For many years, maize has been the main food of the indigenous peoples in North and Central America. Its origin is very old: the first records of using ears of corn date back to over 7000 years ago, and thanks to the work and care of our ancestors the crop was transformed into the corn that we know today. In Guatemala, maize has not only been important for its nutritional value, but because all parts of the plant have uses: the cobs, the covers, the leaves and the canes. Additionally, maize is a plant that grows rapidly and can be cultivated in a wide variety of different climates: warm, moderate, humid, dry or cold.
But the value of maíz goes far beyond these more practical uses. It also has a wonderful cultural value. For example, there are 4 basic varieties of colours: white, yellow, red and black / blue corn. Each of these colours of corn represents the four cardinal points, the four elements of earth, and the four energies of man. According to Pop Vuh, the sacred book of the Mayas, the Creator of Life, Heart of Heaven and the Earth, made ??several attempts to create man, all of which were imperfect, until he created the hombre de maíz (the man of corn) and that was when he was finally satisfied with his work.
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by Susanne K
My homestay family is devoutly Catholic and they have a lot of fun together. The parents, four grown children, a pregnant daughter-in-law and her two-year old son all live under the same roof. This is not an uncommon arrangement in Guatemala where families are generally close and rents are high in relation to incomes.
This family’s house is large, two storied and has been under construction for 14 years. Each night the family huddle around a tiny round table for dinner with a makeshift kitchen in a nearby corner. A large unfinished, once modern, dining and cooking area sits a few metres away. It is filled with boxes, junk and still-boxed dishwashers and other appliances waiting to be installed. There is a mountain of rubble in another corner next to a spiral staircase which leads to the unfinished living quarters on the first floor.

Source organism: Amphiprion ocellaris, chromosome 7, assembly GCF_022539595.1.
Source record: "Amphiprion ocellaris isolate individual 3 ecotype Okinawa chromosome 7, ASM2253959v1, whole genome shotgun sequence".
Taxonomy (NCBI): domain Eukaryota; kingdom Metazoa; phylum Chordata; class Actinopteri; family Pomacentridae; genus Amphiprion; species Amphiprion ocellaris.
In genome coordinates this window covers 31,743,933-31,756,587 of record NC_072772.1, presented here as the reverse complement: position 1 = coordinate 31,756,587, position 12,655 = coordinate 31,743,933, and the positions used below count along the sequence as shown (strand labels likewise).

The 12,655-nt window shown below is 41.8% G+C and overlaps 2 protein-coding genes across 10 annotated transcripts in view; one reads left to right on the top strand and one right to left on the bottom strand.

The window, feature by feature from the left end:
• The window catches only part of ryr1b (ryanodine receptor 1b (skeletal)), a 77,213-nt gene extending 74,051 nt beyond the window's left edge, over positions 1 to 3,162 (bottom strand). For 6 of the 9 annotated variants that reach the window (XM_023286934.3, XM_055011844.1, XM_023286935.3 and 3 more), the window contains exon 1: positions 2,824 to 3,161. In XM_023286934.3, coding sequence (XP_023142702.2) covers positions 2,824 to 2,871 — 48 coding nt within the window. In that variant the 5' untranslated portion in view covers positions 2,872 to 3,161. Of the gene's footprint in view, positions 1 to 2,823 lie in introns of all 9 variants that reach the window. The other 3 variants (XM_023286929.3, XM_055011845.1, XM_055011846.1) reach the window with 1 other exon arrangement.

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Has the rainy season started to get you down? Can you only get as far as the tiendita on the corner of your street because the thought of spending the afternoon traipsing up to la Demo through streams of water fills you with dread? Need some homemade comfort food to satisfy your sweet tooth and you can’t face another packet of las galletas Chichis? This has to be the simplest dessert you can make with all of the ingredients easily available from your local tienda. Guatemala’s superior version of bread pudding is this month’s recipe and it must be tried!
Note: You will need an oven for this recipe. If you don’t have one, find out which of your friends has an oven before you start this recipe!
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by Juan Jardinero
“The soil is the great connector of lives, the source and destination of all. It is the healer and restorer and resurrector, by which disease passes into health, age into youth, death into life. Without proper care for it we can have no community, because without proper care for it we can have no life.”
— Wendell Berry.